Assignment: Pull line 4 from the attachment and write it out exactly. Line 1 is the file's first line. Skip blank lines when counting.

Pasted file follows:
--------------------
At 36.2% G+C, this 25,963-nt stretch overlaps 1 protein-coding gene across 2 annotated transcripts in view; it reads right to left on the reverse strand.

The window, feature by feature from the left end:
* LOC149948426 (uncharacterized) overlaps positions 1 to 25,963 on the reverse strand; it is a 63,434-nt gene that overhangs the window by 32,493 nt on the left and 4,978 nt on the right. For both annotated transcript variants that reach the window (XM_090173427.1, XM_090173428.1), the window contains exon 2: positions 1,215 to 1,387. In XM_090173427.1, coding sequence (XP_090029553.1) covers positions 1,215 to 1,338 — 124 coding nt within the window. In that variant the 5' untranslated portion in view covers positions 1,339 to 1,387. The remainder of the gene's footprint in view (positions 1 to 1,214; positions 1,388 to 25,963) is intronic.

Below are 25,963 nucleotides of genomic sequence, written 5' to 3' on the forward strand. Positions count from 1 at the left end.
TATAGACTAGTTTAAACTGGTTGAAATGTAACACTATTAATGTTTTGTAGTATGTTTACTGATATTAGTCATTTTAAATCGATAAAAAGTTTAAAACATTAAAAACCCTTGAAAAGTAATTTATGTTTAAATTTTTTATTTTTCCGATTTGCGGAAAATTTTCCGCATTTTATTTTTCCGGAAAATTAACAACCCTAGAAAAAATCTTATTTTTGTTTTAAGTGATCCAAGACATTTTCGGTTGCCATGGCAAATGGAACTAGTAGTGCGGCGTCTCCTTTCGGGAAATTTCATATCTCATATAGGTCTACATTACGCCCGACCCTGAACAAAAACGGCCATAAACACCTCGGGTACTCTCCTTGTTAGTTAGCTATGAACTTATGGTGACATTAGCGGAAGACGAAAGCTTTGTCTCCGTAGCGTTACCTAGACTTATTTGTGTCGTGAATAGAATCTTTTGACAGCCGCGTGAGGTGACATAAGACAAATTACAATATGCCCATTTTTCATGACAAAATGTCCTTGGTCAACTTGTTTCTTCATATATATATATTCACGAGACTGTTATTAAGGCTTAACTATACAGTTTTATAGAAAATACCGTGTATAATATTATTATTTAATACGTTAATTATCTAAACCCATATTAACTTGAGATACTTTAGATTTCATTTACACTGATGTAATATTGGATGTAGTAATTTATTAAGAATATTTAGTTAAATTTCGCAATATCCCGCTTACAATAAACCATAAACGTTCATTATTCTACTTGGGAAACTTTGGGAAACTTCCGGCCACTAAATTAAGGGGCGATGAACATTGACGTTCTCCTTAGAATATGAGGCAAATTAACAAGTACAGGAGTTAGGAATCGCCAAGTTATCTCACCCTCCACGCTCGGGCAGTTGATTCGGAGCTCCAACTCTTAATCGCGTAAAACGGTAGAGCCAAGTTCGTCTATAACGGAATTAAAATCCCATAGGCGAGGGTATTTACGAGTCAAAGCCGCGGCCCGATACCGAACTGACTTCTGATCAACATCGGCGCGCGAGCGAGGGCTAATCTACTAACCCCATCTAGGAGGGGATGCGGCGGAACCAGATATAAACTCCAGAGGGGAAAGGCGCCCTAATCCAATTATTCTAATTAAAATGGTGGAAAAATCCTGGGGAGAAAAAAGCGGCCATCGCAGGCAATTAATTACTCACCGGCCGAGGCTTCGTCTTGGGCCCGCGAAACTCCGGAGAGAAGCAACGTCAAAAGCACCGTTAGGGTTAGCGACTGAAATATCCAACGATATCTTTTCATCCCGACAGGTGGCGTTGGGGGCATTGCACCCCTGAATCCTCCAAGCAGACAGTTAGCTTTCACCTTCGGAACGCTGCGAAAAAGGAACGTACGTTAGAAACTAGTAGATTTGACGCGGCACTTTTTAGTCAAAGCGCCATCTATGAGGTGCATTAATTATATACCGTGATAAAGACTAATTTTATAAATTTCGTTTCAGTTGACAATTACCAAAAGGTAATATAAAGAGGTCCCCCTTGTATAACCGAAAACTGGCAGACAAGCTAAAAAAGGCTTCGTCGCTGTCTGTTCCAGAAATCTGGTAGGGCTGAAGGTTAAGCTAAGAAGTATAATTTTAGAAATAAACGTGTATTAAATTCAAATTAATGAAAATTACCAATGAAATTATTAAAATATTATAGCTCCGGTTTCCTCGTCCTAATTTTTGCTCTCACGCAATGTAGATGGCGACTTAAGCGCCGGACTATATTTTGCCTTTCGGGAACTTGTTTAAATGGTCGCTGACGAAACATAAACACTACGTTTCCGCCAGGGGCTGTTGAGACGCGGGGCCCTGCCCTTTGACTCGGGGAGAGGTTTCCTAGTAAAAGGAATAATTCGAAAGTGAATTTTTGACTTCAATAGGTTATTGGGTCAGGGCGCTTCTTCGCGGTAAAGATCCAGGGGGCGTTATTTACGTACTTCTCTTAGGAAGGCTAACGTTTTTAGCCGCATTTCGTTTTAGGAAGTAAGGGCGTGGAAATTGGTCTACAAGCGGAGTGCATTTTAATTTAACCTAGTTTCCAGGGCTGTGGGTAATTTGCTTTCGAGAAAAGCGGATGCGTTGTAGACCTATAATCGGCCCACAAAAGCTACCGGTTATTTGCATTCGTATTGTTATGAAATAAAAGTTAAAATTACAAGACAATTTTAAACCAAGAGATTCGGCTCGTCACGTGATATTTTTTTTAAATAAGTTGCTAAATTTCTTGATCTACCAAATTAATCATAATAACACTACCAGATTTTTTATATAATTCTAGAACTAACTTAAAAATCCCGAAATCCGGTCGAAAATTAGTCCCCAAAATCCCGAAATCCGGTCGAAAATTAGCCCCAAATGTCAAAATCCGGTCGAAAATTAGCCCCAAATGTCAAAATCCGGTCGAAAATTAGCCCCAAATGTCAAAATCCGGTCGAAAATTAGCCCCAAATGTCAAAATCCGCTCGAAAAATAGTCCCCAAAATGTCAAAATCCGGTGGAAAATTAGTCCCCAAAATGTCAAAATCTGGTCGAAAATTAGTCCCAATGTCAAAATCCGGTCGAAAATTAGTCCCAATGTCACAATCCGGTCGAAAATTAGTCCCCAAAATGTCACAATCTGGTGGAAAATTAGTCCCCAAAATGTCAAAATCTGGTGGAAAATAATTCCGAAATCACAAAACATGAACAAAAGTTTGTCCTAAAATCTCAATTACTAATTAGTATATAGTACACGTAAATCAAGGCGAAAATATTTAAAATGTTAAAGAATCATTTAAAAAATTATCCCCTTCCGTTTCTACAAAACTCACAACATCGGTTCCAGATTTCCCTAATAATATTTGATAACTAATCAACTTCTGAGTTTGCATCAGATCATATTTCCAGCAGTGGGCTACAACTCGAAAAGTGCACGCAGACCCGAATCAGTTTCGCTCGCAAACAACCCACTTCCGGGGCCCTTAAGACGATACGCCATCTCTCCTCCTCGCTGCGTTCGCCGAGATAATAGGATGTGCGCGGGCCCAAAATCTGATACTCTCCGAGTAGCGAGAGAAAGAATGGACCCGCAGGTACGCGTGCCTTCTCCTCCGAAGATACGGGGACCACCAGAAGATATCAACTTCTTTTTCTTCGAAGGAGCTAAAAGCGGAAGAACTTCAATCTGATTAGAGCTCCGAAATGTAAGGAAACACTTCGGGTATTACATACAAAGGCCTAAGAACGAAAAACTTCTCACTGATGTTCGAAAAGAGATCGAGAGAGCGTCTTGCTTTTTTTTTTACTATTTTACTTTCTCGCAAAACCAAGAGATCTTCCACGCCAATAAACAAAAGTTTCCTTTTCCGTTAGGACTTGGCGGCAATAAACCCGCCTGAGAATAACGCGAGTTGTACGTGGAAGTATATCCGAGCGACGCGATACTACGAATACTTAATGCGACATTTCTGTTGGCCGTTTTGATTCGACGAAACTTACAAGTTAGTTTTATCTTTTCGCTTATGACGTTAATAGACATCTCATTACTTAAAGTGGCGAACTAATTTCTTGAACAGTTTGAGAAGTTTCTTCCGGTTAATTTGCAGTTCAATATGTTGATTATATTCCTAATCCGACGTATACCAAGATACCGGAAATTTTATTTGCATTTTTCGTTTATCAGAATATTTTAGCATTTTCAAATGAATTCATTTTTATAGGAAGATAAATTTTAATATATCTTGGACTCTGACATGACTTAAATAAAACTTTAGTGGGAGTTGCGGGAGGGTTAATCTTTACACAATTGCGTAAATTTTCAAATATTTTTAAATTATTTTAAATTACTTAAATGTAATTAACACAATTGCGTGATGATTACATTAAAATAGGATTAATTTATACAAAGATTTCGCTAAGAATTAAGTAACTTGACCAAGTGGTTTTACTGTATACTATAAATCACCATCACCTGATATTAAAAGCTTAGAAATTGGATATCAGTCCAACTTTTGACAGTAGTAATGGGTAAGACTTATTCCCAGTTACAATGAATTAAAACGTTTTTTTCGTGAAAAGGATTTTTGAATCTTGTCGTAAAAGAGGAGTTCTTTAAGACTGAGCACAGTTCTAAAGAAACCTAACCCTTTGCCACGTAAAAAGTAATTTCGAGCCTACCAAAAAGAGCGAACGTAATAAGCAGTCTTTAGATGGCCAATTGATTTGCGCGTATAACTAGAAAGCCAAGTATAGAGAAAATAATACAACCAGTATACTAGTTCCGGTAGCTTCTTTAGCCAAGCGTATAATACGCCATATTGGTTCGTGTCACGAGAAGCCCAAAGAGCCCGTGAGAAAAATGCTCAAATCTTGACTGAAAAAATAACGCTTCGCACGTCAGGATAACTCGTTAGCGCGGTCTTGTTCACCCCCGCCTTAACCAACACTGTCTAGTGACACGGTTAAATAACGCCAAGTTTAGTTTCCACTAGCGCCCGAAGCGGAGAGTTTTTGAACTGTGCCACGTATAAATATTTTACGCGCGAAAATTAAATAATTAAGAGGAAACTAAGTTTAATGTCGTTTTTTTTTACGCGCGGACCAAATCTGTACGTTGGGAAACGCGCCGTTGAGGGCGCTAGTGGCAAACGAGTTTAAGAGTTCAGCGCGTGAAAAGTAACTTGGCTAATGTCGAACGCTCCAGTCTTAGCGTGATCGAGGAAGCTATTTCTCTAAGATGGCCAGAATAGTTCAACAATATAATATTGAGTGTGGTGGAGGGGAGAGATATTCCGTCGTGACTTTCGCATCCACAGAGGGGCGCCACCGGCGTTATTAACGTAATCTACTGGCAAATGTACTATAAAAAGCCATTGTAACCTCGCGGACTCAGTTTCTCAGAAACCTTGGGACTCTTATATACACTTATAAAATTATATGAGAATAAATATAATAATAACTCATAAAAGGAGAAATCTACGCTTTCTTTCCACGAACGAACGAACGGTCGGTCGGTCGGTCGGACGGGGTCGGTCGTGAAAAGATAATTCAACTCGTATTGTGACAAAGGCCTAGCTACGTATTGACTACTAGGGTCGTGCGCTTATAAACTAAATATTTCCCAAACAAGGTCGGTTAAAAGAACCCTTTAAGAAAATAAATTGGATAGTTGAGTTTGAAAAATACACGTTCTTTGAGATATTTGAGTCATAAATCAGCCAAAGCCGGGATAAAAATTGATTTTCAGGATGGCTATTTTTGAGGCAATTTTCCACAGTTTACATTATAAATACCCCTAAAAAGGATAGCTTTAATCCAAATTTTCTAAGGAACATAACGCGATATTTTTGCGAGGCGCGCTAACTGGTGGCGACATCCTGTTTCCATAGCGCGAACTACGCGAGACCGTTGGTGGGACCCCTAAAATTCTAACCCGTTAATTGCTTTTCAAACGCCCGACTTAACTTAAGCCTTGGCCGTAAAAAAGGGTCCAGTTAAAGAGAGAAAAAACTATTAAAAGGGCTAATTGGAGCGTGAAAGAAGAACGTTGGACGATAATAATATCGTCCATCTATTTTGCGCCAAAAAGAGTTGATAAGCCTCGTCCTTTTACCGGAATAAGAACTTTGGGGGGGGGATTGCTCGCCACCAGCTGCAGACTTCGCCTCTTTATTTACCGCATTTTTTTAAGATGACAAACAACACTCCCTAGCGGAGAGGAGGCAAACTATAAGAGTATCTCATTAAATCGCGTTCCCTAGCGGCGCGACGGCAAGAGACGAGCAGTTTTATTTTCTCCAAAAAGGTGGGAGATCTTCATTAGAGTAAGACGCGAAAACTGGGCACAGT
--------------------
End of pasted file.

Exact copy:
Below are 25,963 nucleotides of genomic sequence, written 5' to 3' on the forward strand. Positions count from 1 at the left end.